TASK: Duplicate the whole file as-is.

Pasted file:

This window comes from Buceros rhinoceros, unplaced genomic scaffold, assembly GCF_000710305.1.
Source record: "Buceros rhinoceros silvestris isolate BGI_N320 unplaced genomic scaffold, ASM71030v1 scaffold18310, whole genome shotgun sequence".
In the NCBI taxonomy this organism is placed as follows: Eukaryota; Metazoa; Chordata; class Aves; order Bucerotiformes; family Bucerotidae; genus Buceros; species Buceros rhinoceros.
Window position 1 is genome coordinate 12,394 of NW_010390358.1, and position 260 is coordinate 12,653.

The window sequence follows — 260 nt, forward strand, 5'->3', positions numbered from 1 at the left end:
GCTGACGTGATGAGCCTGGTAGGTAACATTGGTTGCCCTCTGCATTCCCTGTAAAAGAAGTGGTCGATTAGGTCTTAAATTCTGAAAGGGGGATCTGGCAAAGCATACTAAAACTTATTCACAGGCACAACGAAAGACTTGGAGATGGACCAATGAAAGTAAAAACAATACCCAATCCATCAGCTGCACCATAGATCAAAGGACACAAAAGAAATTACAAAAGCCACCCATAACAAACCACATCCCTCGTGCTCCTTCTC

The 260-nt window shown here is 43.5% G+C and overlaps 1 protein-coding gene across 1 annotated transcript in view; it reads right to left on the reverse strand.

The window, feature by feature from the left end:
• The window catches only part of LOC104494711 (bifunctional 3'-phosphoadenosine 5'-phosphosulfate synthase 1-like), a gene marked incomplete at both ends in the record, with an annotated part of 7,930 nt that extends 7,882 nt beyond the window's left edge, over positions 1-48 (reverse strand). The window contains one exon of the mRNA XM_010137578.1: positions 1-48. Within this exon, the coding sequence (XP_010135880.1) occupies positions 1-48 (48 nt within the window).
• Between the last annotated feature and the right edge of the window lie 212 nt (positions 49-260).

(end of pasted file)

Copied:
This window comes from Buceros rhinoceros, unplaced genomic scaffold, assembly GCF_000710305.1.
Source record: "Buceros rhinoceros silvestris isolate BGI_N320 unplaced genomic scaffold, ASM71030v1 scaffold18310, whole genome shotgun sequence".
In the NCBI taxonomy this organism is placed as follows: Eukaryota; Metazoa; Chordata; class Aves; order Bucerotiformes; family Bucerotidae; genus Buceros; species Buceros rhinoceros.
Window position 1 is genome coordinate 12,394 of NW_010390358.1, and position 260 is coordinate 12,653.

The window sequence follows — 260 nt, forward strand, 5'->3', positions numbered from 1 at the left end:
GCTGACGTGATGAGCCTGGTAGGTAACATTGGTTGCCCTCTGCATTCCCTGTAAAAGAAGTGGTCGATTAGGTCTTAAATTCTGAAAGGGGGATCTGGCAAAGCATACTAAAACTTATTCACAGGCACAACGAAAGACTTGGAGATGGACCAATGAAAGTAAAAACAATACCCAATCCATCAGCTGCACCATAGATCAAAGGACACAAAAGAAATTACAAAAGCCACCCATAACAAACCACATCCCTCGTGCTCCTTCTC

The 260-nt window shown here is 43.5% G+C and overlaps 1 protein-coding gene across 1 annotated transcript in view; it reads right to left on the reverse strand.

The window, feature by feature from the left end:
• The window catches only part of LOC104494711 (bifunctional 3'-phosphoadenosine 5'-phosphosulfate synthase 1-like), a gene marked incomplete at both ends in the record, with an annotated part of 7,930 nt that extends 7,882 nt beyond the window's left edge, over positions 1-48 (reverse strand). The window contains one exon of the mRNA XM_010137578.1: positions 1-48. Within this exon, the coding sequence (XP_010135880.1) occupies positions 1-48 (48 nt within the window).
• Between the last annotated feature and the right edge of the window lie 212 nt (positions 49-260).